It's a Hollywood tale for the ages, colored by power struggles, family rifts, sex and a vast fortune.
Only this drama won't be playing out on the big screen but in a downtown Los Angeles courtroom.
Barring an 11th-hour settlement, a high-profile trial to determine whether Sumner Redstone is mentally competent begins Friday, providing an up-close look at the life of the lovelorn 92-year-old billionaire who controls such prominent media outlets as the CBS network, MTV, Nickelodeon, Comedy Central, Showtime and the Paramount Pictures movie studio.
Redstone, in court papers filed Thursday, acknowledged lavishing $150 million in gifts — several homes, exquisite clothing and Paris getaways — on two female companions over a five-year period that abruptly ended last fall when the mogul kicked the two women, one after the other, out of his Beverly Park mansion.
One of his former companions, Manuela Herzer, filed the lawsuit in November seeking to reclaim her authority over Redstone's healthcare should he become incapacitated. Last month, lawyers for the two sides negotiated a possible deal that would have paid Herzer $30 million to drop her lawsuit, but the deal unraveled.
Redstone suffers from a severe speech impediment and will not be in court, instead appearing in a videotaped deposition Thursday.
The famously stubborn tycoon — who survived a deadly hotel fire in 1979 by clinging to a window ledge as flames seared his arms and legs — has rejected advice from some family members who urged him to settle the case, according to a person familiar with the circumstances who was not authorized to speak publicly. He didn't want to pay his former girlfriend a king's ransom to go away, this person said.
A central issue in the trial is determining whether Redstone has the mental capacity to make decisions about his health care. In court papers, Herzer contends he was not in his right mind when he decided to throw her out. Her court filings have also exposed confidential Redstone family business documents, personal slights and tensions between Redstone and his family members.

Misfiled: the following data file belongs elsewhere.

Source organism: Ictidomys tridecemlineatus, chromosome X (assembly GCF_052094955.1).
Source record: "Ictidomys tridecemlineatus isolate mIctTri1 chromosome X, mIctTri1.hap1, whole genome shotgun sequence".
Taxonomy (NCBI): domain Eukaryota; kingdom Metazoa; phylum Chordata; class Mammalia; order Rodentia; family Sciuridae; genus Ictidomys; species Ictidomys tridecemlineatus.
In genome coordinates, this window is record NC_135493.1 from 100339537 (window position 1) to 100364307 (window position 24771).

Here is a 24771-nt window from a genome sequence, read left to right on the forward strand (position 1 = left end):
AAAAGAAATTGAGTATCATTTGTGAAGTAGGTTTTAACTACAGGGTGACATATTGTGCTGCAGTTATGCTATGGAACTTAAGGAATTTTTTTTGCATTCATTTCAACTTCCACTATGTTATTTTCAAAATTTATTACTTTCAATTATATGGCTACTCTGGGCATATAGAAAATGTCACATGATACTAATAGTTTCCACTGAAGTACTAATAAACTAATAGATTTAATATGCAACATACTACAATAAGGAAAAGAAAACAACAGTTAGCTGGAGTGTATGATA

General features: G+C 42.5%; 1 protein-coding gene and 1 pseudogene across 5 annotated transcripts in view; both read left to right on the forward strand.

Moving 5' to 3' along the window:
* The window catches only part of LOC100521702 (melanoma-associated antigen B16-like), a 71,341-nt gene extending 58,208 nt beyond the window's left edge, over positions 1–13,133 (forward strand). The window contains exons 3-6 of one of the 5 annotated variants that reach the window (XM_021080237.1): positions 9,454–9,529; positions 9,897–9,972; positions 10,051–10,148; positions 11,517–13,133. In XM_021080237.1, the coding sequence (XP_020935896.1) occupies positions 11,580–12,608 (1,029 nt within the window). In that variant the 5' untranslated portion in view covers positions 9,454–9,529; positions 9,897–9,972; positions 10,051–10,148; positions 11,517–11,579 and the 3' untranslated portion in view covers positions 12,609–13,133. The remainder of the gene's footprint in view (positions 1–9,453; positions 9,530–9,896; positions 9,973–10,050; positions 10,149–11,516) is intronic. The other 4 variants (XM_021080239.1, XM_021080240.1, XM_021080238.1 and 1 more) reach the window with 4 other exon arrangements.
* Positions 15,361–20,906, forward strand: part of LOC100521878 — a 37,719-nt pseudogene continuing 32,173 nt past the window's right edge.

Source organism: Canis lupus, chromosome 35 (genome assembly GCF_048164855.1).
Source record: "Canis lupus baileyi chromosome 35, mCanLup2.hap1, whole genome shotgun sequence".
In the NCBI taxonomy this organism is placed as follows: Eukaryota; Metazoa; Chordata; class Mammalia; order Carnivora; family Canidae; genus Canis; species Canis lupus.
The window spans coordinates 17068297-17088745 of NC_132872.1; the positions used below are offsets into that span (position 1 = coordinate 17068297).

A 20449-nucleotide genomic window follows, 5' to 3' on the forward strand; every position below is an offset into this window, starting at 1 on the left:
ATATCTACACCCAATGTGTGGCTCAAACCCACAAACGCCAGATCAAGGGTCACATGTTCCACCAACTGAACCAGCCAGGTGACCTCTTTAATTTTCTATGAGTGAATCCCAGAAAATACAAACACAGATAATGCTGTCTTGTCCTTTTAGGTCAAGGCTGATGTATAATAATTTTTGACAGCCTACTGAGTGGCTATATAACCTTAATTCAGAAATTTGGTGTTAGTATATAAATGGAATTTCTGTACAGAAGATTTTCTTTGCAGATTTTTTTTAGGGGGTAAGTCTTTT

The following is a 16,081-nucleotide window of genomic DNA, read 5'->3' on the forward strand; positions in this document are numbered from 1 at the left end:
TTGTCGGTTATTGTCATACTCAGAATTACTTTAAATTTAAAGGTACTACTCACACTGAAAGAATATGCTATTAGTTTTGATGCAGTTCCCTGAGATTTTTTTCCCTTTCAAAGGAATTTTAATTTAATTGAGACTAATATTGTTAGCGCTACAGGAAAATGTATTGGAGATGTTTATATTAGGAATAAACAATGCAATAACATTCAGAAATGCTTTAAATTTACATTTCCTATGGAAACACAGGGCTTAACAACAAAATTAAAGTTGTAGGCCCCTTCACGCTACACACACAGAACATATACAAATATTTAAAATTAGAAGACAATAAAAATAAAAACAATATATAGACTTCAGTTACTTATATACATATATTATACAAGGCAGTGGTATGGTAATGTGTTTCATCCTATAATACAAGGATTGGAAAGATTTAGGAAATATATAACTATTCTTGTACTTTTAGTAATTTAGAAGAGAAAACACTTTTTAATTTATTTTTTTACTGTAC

She also claimed that Redstone constantly demanded sex and was prone to crying spells.
Beyond those claims, the lawsuit also fueled questions about the future of the two media companies controlled by the Redstone family: CBS Corp. and Viacom Inc.
For Redstone, who has built a media empire valued at $42 billion, the salacious case probably will leave a lasting stain.
"Sumner Redstone, through vision and ability, has created an enormously important legacy," said Raphael Amit, a Wharton Business School professor. "But what is so surprising is this lack of concern for the preservation of his legacy. When emotions kick in, rational thinking takes a back seat."
In the court papers filed Thursday, Redstone claims that former girlfriend Sydney Holland and Herzer had collectively received $150 million from the mogul over five years. He cited cash gifts, homes and lavish shopping sprees, although the court filing did not provide a full accounting of the claimed $150 million.
Redstone plans to return fire with an elder abuse lawsuit against Herzer and Holland, alleging that they took advantage of him as his health deteriorated, according to a person familiar with the matter.
In late August of 2015, Redstone banished Holland from his life after she confessed to having a yearlong affair with another man, according to the court documents. Then Redstone rekindled a relationship with a longtime friend, Terry Holbrook, sending her love notes and flowers and inviting her to his home.
Herzer, meanwhile, moved in full-time after Holland left and "became focused on keeping other women out of his life," Redstone attorney Amy Koch wrote in Thursday's court filing. "She deceived him, he found out about it, and he threw her out of the house," the filing said. Until that time, Redstone's two ex-companions "exercised virtually unfettered authority of his finances."
After Redstone evicted Herzer in October, he patched things up with his ex-wife Paula Fortunato, who has visited him regularly ever since, according to people familiar with Redstone's affairs.
But the mogul found a determined adversary in Herzer, 51, whom he met at a dinner party and proposed marriage to 15 years ago when he was between wives. Herzer declined, but their friendship flourished after the marriage between Redstone and Fortunato ended.